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Understanding Jill McCorkle

Barbara Bennett



Published: Aug 1 2000




OA Ebook



The inclusion of this book in the Open Carolina collection is made possible by the generous funding of

Evaluates McCorkle's work and her impact on readers as well as other writers

Understanding Jill McCorkle introduces readers to the novels and short story collections of Jill McCorkle's growing canon. Since 1984 McCorkle has written five novels, including The Cheer Leader and Carolina Moon, and two books of short stories—Crash Diet and Final Vinyl Days and Other Stories—entering the publishing world, as one reviewer noted, "with the literary equivalent of a rebel yell." Filling the gap of critical study on McCorkle, Barbara Bennett analyzes the widely read and admired output of this prolific southern woman writer. Bennett identifies and discusses the diverse characters, thematic concerns, and keen sense of language that distinguish McCorkle's work.

Bennett offers a brief overview of McCorkle's life, traces the influences on her work, and places her decisively in the "third generation" of twentieth-century southern writers. While noting McCorkle's links to such prominent southern women writers as Eudora Welty and Flannery O'Connor, Bennett explains how McCorkle's characterizations, attitude of affirmation, and references to popular culture distance her from her predecessors.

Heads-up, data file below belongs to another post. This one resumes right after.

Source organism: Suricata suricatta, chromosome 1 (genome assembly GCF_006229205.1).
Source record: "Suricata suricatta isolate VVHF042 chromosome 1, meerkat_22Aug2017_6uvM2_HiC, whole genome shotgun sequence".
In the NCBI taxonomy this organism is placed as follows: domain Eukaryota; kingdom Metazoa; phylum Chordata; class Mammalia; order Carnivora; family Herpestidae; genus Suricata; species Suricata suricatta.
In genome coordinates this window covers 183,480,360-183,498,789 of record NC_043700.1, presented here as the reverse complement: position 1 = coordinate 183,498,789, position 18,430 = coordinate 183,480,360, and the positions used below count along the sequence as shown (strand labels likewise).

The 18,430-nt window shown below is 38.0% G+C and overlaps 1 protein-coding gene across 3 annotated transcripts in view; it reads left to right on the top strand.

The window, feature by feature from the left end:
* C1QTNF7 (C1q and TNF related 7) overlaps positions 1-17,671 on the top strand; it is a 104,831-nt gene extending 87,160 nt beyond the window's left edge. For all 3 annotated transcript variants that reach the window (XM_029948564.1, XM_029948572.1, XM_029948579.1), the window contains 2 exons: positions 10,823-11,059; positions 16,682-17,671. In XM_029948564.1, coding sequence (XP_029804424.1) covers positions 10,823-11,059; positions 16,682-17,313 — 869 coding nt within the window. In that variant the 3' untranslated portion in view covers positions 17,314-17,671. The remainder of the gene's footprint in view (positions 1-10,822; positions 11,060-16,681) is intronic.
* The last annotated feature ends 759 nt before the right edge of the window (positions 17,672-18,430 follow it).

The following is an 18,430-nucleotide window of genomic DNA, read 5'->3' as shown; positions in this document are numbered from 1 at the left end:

Bennett devotes individual chapters to each of McCorkle's novels and story collections. She discusses the themes that unify these diverse works, including the tension between independence and dependence, the imbuing presence of strength in femininity, the direct conflict between the nurturing of others and the preservation of self, and the opposition of purity and virginity to sexual freedom and expression. Bennett explores McCorkle's development of characters ranging from a young white girl approaching womanhood to a troubled middle-aged man reviewing his life's choices, from an elderly black woman on the verge of retirement to a young minister struggling with his career path. She finds that in such rich and varied voices, McCorkle crafts stories of a region no longer burdened by the past but now grappling with ordinary family problems.

Barbara Bennett, a visiting assistant professor at Wake Forest University in Winston-Salem, North Carolina, is the author of Comic Visions, Female Voices: Contemporary Women Novelists and Southern Humor.

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